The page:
3. The flotation conversion kit as defined in claim 1 wherein each of said front frame members comprises a rigid, elongated, generally tubular member which terminates in a rigid mounting plate adapted to be coupled to the front vehicle fork assembly with a first plurality of U-clamps.

4. The flotation conversion kit as defined in claim 3 wherein said front floats comprise plastic floats of generally parallelepiped configuration adapted to be temporarily secured by means of pins in coaxial relation to the front frame member upon said front mounting strut.

5. The flotation conversion kit as defined in claim 4 wherein said rear floats comprise plastic floats of generally parallelepiped configuration adapted to be temporarily secured by means of pins in coaxial relation to the rear frame member upon said rear mounting struts.

6. The flotation conversion kit as defined in claim 5 wherein said floats are so positioned upon said mounting struts so as to permit directional control of the vehicle by normal steering manipulation of said front fork and wheel without the use of auxiliary paddles, rudders, oars, or other conventional nautical steering devices.

7. The flotation conversion kit as defined in claim 6 wherein said floats are so positioned upon said mounting struts so as to permit propulsion of the vehicle through the water without the use of auxiliary paddles, rudders, oars, propellers, or screws.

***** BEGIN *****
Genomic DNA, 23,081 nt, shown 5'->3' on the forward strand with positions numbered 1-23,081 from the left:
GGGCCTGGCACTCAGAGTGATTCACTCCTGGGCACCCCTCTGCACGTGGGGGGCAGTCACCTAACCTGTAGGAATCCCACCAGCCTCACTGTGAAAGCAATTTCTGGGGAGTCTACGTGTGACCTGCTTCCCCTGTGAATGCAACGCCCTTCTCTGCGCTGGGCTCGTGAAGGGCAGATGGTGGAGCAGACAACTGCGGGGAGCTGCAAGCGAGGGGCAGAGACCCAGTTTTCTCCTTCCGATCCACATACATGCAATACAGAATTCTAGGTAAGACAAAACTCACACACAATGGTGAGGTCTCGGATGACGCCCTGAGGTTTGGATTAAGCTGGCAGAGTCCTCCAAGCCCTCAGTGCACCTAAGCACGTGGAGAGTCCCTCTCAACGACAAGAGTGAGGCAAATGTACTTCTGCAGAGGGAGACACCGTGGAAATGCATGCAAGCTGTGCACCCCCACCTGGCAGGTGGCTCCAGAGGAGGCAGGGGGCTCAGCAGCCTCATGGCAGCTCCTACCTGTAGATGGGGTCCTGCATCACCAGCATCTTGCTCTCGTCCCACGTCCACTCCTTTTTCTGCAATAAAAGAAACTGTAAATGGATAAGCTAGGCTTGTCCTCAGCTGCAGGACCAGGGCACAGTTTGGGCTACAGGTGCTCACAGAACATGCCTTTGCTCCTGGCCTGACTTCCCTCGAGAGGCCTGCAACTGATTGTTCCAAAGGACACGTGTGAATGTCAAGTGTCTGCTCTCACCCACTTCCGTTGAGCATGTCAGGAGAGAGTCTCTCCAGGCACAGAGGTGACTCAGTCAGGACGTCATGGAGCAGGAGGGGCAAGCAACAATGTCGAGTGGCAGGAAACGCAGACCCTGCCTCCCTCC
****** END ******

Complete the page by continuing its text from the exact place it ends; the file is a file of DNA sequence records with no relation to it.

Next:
8. The conversion kit as defined in claim 1 wherein said means for securing and transporting said front and rear floats comprises:

brace means adapted to be permanently rigidly coupled to said rear frame assembly in association with said first and second pairs of spaced apart mounting tabs;

elongated support means secured to and extending rearwardly and upwardly from said brace means at the center thereof;

a first cross piece rigidly secured to said elongated support means in perpendicular bisecting relation relative thereto;

a second cross piece rigidly secured to said elongated support means in perpendicular bisecting relation relative thereto above said first cross piece; and,

whereby said front pair of floats may be coupled to said transporting means second cross piece and said rear pair of floats may be coupled to said transportation means first cross piece below said front pair of floats.



Description:

BACKGROUND OF THE INVENTION

The present invention relates generally to motorcycles, three wheelers and the like. More particularly, the present invention relates to a conversion kit adapted to be retro-fitted to conventional three wheelers for the operative flotation of same.